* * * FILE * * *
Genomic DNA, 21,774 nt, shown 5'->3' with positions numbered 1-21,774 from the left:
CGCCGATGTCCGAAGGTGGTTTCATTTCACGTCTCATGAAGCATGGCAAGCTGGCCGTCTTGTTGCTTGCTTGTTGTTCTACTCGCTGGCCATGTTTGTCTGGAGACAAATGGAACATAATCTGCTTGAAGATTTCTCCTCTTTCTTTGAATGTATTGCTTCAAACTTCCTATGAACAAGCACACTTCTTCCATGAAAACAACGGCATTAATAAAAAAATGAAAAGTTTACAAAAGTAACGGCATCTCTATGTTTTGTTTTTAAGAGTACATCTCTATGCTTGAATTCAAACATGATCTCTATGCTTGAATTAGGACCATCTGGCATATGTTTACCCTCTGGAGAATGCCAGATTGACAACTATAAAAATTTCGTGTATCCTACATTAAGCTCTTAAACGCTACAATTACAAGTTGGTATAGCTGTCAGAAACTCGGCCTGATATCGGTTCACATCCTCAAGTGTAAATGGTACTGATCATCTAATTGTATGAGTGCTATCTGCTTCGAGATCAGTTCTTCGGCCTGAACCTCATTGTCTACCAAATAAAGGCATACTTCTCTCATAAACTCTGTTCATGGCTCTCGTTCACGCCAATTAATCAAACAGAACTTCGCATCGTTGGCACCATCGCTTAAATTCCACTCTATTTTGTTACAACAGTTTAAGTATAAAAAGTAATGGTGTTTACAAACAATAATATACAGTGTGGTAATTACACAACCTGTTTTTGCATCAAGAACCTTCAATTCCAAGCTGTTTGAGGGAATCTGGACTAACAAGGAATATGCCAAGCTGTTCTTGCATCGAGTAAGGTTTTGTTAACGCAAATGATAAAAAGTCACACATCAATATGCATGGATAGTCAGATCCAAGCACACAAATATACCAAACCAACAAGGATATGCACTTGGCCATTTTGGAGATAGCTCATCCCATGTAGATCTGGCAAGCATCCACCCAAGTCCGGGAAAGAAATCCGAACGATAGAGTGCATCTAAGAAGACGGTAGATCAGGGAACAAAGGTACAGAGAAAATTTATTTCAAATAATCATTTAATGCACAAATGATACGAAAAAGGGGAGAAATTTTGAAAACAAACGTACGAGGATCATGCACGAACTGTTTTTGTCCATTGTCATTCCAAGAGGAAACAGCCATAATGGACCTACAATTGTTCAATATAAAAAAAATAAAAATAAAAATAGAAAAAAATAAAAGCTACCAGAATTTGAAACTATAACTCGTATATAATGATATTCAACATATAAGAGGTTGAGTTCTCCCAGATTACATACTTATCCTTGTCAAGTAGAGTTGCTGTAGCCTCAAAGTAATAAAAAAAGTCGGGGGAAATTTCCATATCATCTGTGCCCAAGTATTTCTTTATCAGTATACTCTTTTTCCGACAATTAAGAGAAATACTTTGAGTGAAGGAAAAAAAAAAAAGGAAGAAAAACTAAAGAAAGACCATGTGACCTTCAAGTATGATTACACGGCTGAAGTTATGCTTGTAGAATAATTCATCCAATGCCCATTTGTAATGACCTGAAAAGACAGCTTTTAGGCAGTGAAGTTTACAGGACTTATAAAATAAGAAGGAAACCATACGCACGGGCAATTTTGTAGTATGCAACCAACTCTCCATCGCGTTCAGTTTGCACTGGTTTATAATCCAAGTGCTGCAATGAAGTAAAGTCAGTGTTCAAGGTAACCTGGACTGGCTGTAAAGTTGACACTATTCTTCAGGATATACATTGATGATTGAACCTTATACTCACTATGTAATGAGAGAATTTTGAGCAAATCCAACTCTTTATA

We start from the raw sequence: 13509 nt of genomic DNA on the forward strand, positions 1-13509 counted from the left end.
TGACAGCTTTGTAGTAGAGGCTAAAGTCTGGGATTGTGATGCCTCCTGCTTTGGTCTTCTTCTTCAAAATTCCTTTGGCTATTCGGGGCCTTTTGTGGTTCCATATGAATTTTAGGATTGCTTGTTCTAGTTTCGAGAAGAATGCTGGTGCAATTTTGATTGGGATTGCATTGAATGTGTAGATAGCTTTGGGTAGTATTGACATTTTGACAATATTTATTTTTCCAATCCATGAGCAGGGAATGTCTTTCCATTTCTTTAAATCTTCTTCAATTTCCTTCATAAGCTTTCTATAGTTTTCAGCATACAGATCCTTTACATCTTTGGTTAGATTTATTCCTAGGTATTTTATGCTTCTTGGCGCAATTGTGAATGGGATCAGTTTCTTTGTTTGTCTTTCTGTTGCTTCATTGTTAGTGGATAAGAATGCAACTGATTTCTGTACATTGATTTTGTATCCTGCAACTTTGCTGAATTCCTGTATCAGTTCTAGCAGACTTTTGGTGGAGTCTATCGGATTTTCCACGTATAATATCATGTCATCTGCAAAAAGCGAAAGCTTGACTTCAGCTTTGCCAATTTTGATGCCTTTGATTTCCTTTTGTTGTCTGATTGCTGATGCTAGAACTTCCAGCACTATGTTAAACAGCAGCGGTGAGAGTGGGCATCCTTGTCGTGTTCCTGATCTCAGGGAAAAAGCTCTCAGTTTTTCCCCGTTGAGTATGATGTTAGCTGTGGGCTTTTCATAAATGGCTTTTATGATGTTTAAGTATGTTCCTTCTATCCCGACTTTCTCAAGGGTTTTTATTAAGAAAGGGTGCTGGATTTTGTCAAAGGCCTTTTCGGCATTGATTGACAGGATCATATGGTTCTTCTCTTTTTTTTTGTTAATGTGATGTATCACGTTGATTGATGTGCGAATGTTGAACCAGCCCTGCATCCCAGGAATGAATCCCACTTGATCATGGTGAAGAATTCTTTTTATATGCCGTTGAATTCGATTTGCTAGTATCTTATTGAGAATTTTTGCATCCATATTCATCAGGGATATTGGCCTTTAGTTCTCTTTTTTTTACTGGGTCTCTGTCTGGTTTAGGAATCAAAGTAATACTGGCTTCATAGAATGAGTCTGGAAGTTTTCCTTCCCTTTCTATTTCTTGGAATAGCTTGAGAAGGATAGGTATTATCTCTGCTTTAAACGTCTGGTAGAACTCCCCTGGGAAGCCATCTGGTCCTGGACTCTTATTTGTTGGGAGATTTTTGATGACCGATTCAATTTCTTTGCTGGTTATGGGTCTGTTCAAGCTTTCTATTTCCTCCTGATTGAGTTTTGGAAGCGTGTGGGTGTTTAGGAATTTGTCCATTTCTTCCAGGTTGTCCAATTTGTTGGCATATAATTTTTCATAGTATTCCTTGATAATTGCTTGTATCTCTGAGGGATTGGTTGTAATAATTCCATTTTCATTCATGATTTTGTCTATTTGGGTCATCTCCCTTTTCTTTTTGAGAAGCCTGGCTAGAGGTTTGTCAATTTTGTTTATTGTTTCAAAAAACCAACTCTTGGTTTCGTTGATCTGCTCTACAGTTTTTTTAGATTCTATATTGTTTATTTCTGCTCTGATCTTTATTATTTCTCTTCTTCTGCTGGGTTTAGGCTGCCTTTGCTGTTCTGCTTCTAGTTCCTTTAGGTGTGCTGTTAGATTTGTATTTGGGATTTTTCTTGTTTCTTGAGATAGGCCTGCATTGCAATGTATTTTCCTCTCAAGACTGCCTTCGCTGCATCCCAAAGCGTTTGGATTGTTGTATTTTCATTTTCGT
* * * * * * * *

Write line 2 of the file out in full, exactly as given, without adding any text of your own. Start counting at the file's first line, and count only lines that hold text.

CGCCGATGTCCGAAGGTGGTTTCATTTCACGTCTCATGAAGCATGGCAAGCTGGCCGTCTTGTTGCTTGCTTGTTGTTCTACTCGCTGGCCATGTTTGTCTGGAGACAAATGGAACATAATCTGCTTGAAGATTTCTCCTCTTTCTTTGAATGTATTGCTTCAAACTTCCTATGAACAAGCACACTTCTTCCATGAAAACAACGGCATTAATAAAAAAATGAAAAGTTTACAAAAGTAACGGCATCTCTATGTTTTGTTTTTAAGAGTACATCTCTATGCTTGAATTCAAACATGATCTCTATGCTTGAATTAGGACCATCTGGCATATGTTTACCCTCTGGAGAATGCCAGATTGACAACTATAAAAATTTCGTGTATCCTACATTAAGCTCTTAAACGCTACAATTACAAGTTGGTATAGCTGTCAGAAACTCGGCCTGATATCGGTTCACATCCTCAAGTGTAAATGGTACTGATCATCTAATTGTATGAGTGCTATCTGCTTCGAGATCAGTTCTTCGGCCTGAACCTCATTGTCTACCAAATAAAGGCATACTTCTCTCATAAACTCTGTTCATGGCTCTCGTTCACGCCAATTAATCAAACAGAACTTCGCATCGTTGGCACCATCGCTTAAATTCCACTCTATTTTGTTACAACAGTTTAAGTATAAAAAGTAATGGTGTTTACAAACAATAATATACAGTGTGGTAATTACACAACCTGTTTTTGCATCAAGAACCTTCAATTCCAAGCTGTTTGAGGGAATCTGGACTAACAAGGAATATGCCAAGCTGTTCTTGCATCGAGTAAGGTTTTGTTAACGCAAATGATAAAAAGTCACACATCAATATGCATGGATAGTCAGATCCAAGCACACAAATATACCAAACCAACAAGGATATGCACTTGGCCATTTTGGAGATAGCTCATCCCATGTAGATCTGGCAAGCATCCACCCAAGTCCGGGAAAGAAATCCGAACGATAGAGTGCATCTAAGAAGACGGTAGATCAGGGAACAAAGGTACAGAGAAAATTTATTTCAAATAATCATTTAATGCACAAATGATACGAAAAAGGGGAGAAATTTTGAAAACAAACGTACGAGGATCATGCACGAACTGTTTTTGTCCATTGTCATTCCAAGAGGAAACAGCCATAATGGACCTACAATTGTTCAATATAAAAAAAATAAAAATAAAAATAGAAAAAAATAAAAGCTACCAGAATTTGAAACTATAACTCGTATATAATGATATTCAACATATAAGAGGTTGAGTTCTCCCAGATTACATACTTATCCTTGTCAAGTAGAGTTGCTGTAGCCTCAAAGTAATAAAAAAAGTCGGGGGAAATTTCCATATCATCTGTGCCCAAGTATTTCTTTATCAGTATACTCTTTTTCCGACAATTAAGAGAAATACTTTGAGTGAAGGAAAAAAAAAAAAGGAAGAAAAACTAAAGAAAGACCATGTGACCTTCAAGTATGATTACACGGCTGAAGTTATGCTTGTAGAATAATTCATCCAATGCCCATTTGTAATGACCTGAAAAGACAGCTTTTAGGCAGTGAAGTTTACAGGACTTATAAAATAAGAAGGAAACCATACGCACGGGCAATTTTGTAGTATGCAACCAACTCTCCATCGCGTTCAGTTTGCACTGGTTTATAATCCAAGTGCTGCAATGAAGTAAAGTCAGTGTTCAAGGTAACCTGGACTGGCTGTAAAGTTGACACTATTCTTCAGGATATACATTGATGATTGAACCTTATACTCACTATGTAATGAGAGAATTTTGAGCAAATCCAACTCTTTATA